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ZIMBABWE: Prevention campaigns successful as HIV rate drops
December 08, 2005

JOHANNESBURG - Zimbabwe has become the first southern African country to register a decline in HIV prevalence, according to the Joint UN Programme on HIV/AIDS (UNAIDS).

A review of recent epidemiological and behavioural data in 'Evidence for HIV decline in Zimbabwe', released by UNAIDS on Wednesday, said the incidence of new HIV infections had also declined.

The review, conducted by a team that included research staff from Britain's Imperial College, the prevalence of HIV among pregnant women declined from 26 percent in 2002 to 21 percent last year, and other data showed a similar trend.

The findings back up an earlier national survey, released in October, that showed that Zimbabwe's HIV prevalence rate had dropped dramatically in the past two years.

According to the October study - carried out by UNAIDS, the US Centres for Disease Control and several universities - the percentage of Zimbabweans between the ages of 15 and 49 infected with HIV dropped from 24.6 percent to 20.1 percent in the last two years.

However, UNAIDS epidemiologist Peter Ghys has cautioned that "there is still a lot of prevention work to be done".

The latest review observed that a change in sexual behaviour had helped reduce HIV prevalence and incidence in Zimbabwe, "in particular, a substantial increase in condom use with non-regular partners and an increase in faithfulness have contributed to the decline".

Ghys said there was also concern over the impact on thousands of Zimbabweans displaced by the government's clean-up campaign, Operation Murambatsvina, which had disrupted HIV/AIDS prevention programmes. The government's controversial campaign has left more than 700,000 people homeless.

Explaining the reasons for the apparent decline in HIV prevalence, Ghys pointed out that the HIV/AIDS epidemic in Zimbabwe was 'old' compared to most other countries in the region, possibly dating back to the mid-1980s. "It [Zimbabwe] has had a longer period of time to respond to the crisis, as compared to South Africa, where the epidemic began in the 1990s."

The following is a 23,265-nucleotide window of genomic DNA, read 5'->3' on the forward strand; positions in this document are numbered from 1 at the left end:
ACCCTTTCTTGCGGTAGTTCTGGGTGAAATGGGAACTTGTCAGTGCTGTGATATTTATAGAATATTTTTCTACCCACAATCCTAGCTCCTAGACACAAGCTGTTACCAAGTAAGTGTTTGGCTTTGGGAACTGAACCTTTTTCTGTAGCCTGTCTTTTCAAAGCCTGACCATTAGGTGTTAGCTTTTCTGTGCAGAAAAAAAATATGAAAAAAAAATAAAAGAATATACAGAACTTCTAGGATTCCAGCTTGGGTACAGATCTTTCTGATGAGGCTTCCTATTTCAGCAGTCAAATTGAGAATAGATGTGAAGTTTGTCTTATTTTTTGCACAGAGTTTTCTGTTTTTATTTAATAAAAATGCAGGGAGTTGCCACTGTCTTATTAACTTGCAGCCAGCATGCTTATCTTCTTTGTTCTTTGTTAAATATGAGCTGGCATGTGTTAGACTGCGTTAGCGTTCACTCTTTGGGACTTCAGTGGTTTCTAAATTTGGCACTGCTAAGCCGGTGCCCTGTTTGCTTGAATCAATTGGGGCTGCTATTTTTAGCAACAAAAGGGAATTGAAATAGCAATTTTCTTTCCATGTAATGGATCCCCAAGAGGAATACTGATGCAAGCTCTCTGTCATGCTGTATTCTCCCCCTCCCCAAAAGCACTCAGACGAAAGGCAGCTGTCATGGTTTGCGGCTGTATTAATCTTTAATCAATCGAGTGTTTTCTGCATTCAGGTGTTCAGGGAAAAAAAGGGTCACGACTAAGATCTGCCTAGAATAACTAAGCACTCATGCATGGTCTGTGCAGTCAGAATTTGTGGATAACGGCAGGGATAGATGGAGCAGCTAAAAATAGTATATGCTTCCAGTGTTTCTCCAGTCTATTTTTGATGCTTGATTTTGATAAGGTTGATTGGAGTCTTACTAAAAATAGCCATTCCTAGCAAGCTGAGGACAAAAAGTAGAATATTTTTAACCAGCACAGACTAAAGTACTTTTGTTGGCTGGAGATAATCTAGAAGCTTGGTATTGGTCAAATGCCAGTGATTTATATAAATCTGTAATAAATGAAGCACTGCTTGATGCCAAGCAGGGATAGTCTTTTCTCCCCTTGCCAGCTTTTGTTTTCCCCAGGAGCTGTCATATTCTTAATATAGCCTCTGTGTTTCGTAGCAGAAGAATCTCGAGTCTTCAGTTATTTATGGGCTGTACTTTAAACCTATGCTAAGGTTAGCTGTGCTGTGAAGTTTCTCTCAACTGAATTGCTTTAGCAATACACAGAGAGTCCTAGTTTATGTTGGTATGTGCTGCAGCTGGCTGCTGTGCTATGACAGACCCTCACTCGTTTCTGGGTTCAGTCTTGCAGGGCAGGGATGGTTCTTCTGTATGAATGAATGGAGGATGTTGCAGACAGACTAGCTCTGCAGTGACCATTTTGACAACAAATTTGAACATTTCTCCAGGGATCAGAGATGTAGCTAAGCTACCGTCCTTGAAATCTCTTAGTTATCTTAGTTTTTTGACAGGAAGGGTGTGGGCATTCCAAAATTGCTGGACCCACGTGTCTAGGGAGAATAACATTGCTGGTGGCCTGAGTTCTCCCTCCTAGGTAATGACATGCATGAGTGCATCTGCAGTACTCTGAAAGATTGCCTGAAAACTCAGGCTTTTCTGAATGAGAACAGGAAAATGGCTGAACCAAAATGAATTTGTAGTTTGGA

Northern African countries like Uganda and the Democratic Republic of Congo, where the epidemic began in the early 1980s, have also recorded a significant decline in HIV incidence.

Ghys said the review's findings indicated that HIV/AIDS prevention programmes directed at changing sexual behaviour were responsible for the lower number of new cases.

Local research in the eastern province of Manicaland showed that young Zimbabweans were delaying becoming sexually active, promiscuity was on the decline and women with frequently changing partners were increasingly using condoms.

The Manicaland studies, conducted in a phased general population survey, showed that between 1998 and 2000, and 2001 and 2003, HIV prevalence declined from 4.9 percent to 2.7 percent in males aged 17 to 24 years, and from 15.9 percent to 7.9 percent in females in the age group 15 to 24 years.

According to Ghys, the Zimbabwean government's decision to decentralise its HIV/AIDS prevention programme had also proven to be an effective strategy in curbing HIV incidence. "Very early in the epidemic the government was charging an AIDS levy, which helped fund HIV prevention programmes at the district level."

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